LBB> What’s your favourite part of what you do – both in directing and composing – and what’s the most challenging aspect for you personally?

 

Sam> I love that I get to dream something up and then work with some of the most talented people in the world to make it a reality. I’m literally turning my dreams into reality. That’s beautiful. The toughest thing is when you have a really strong vision, and the client doesn’t see it. That’s sometimes a hard pill to swallow when you feel like you’re compromising your vision. 



LBB> You worked with Wu-Tang Clan on a web series for Impossible Foods – what was that experience like? How did you get involved with that, and what were GZA and Ghostface Killah like to direct?


Sam> ‘Wu-Tang in Space’ was one of the most rewarding projects I’ve ever done. Sasha Markova was head of creative at Impossible Foods at the time. She knows I’m a space fanatic and approached me about making a series that takes place in space, but was about earthly love. I’m friends with Wu-Tang Clan and have worked with them a bunch, so I reached out to encourage them to be part of it, knowing that they’re mostly vegan and would be stoked. It was so fun and just crafty and full of love. I remember we had this totally unnecessary title card we made for the very end of each episode. It wasn’t part of the official shoot at all, but me and some friends spent an entire weekend crafting out this bucket we rigged with electric drills, paint, spray paint and a heat gun. I was going between the edit and the parking lot and working with everyone.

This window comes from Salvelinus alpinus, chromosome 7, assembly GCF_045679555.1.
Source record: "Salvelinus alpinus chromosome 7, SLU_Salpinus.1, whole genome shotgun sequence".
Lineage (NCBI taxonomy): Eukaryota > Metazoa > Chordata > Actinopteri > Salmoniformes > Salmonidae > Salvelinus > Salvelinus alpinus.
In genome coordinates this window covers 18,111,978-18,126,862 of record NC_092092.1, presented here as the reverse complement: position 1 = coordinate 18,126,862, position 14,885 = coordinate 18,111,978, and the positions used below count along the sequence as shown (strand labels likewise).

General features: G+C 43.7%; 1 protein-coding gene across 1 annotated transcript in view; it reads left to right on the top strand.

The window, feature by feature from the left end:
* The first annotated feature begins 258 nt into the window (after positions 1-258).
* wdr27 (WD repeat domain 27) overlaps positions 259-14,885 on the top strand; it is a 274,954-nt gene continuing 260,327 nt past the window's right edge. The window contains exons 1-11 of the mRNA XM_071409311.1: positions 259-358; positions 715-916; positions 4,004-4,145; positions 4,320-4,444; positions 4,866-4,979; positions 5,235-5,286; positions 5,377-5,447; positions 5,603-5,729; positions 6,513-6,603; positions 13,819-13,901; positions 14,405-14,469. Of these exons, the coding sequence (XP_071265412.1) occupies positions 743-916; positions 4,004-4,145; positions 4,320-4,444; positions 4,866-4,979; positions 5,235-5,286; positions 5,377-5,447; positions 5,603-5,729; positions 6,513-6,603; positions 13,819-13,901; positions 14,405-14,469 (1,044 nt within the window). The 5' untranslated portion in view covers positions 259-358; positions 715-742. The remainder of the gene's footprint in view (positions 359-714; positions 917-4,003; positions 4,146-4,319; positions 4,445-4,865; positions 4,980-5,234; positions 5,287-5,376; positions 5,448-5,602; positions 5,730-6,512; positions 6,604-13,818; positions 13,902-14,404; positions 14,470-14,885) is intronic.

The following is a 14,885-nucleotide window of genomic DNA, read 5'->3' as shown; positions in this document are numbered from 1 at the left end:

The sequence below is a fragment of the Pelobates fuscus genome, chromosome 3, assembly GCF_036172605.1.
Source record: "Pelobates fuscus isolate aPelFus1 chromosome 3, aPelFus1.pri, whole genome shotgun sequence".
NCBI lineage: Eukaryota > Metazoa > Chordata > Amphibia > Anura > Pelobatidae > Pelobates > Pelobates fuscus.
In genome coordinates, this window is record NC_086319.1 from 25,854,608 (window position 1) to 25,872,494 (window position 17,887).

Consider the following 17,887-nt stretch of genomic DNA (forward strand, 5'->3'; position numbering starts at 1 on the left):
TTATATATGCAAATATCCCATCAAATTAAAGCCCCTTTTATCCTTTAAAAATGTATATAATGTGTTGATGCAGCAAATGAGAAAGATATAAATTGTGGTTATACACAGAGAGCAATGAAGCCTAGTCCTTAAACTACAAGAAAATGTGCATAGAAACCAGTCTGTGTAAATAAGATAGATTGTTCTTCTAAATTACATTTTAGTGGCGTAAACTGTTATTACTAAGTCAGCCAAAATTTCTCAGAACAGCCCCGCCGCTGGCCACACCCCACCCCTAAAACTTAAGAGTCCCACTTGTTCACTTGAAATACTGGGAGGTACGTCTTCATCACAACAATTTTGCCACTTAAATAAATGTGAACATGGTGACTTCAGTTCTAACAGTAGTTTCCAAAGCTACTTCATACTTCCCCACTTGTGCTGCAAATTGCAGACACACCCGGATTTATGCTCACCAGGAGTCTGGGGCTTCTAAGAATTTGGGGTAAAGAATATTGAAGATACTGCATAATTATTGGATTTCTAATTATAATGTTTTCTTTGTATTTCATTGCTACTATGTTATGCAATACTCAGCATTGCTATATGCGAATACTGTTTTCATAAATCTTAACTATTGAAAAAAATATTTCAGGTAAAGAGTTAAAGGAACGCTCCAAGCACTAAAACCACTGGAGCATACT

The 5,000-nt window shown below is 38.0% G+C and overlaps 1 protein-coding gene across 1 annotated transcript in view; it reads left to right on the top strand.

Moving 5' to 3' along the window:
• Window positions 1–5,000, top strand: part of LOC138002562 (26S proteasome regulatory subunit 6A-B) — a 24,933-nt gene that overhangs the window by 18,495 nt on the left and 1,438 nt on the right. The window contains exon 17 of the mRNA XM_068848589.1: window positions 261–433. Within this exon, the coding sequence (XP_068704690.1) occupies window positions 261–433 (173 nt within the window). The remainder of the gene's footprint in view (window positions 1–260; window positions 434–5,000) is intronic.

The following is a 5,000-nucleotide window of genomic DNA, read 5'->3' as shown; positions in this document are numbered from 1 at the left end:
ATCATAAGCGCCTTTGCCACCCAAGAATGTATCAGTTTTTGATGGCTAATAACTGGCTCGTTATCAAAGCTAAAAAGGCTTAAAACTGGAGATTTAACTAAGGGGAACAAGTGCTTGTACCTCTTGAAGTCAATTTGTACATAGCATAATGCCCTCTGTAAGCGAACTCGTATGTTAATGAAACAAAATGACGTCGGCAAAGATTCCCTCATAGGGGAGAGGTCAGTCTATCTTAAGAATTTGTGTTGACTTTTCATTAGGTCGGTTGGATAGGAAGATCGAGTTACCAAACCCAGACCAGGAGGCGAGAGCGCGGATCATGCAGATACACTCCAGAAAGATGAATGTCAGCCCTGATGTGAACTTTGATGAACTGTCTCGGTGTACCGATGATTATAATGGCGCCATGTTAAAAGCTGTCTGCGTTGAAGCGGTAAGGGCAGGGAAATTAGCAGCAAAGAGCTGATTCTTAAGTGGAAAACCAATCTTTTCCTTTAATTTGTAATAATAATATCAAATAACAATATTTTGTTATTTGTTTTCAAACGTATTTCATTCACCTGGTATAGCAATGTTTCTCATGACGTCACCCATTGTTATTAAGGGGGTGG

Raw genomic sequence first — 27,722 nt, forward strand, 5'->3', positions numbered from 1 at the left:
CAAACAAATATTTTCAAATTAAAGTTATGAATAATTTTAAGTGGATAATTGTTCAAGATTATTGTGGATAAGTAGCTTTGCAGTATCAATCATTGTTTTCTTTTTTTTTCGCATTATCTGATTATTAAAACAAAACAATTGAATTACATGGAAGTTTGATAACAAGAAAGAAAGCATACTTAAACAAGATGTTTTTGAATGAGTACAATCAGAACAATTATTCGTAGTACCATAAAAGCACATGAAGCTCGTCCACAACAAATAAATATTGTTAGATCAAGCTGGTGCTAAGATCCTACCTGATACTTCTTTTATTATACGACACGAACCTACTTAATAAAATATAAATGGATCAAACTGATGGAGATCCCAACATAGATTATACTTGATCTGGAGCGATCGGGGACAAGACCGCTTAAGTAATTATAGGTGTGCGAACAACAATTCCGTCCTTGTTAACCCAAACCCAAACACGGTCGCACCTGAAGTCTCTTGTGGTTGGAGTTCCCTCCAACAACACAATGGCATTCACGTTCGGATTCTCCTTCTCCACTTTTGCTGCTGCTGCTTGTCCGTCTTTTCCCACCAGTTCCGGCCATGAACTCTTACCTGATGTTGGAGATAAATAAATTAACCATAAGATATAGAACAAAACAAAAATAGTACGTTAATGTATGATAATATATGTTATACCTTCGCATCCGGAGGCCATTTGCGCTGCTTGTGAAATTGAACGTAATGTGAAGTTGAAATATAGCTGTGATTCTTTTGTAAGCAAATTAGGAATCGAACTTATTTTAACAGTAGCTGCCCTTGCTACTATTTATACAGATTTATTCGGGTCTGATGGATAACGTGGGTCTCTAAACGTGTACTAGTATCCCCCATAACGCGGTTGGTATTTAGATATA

There were a lot of aspects to that project that were like that. Just fun and extra and unnecessary, but we all wanted it to be so special and full of little details and nuggets for the viewer to enjoy. Also, Pat Brown, the CEO of Impossible told us he didn’t care if it showed his burgers. He just wanted to make something people enjoyed. That guy is awesome. 



LBB> What is a recent project that provided an interesting creative challenge for you? How did you solve that problem?

 

Sam> I recently had a wildly ambitious idea for a music video for my new music project TRY. We have a song with EARTHGANG that’s about being optimistic during these crazy times. My idea was about shifting perspectives, how confusing the world is now, how tough it is to figure out what’s up and what’s down, but ultimately holding onto your hope. 

The idea included lots of water, reflections, rain, the ocean, and tons of very expensive and difficult special fx and techniques. We worked on it for months to figure out how to make it work - and changing, shrinking, and refining the idea, to make it shootable. Ultimately, we ended up shooting on stage for the biggest pieces, but shooting the rest of the video run-and-gun with a tiny crew out of a minivan that I rented. We drove all over LA picking up shots. There were moments when I thought we wouldn’t be able to make the video, but through lots of hard work and reiterating the idea over and over, we figured it out. Ultimately, I think the budget restraints helped to make it even better, more creative, and more fun.




LBB> Looking at the broader industry, what gets you really excited and what frustrates you? What could the industry be doing better?

 

Sam> I was really excited about all of the immersive and live work I was able to be a part of leading up to the pandemic. In a time when everyone is staring at screens all the time, I love how much people were thinking outside the box and doing things that people could go experience in person. I got to work on some amazing projects, particularly in fashion, that were super fun and inspiring. 

 


LBB> Outside of work, what do you do to decompress or stay fresh? And what drives and motivates you, in work and outside?


Sam> I love surfing, going to the movies, hanging out with my family, snowboarding, breakdancing, listening to records, and going to museums. Last night I saw a beautiful ballet performance that had me buzzing all day. 

I think I’m driven by the joy of the process. My happy place is being immersed in making something special. 

 

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Hey Wonderful, Fri, 29 Jul 2022 16:27:00 GMT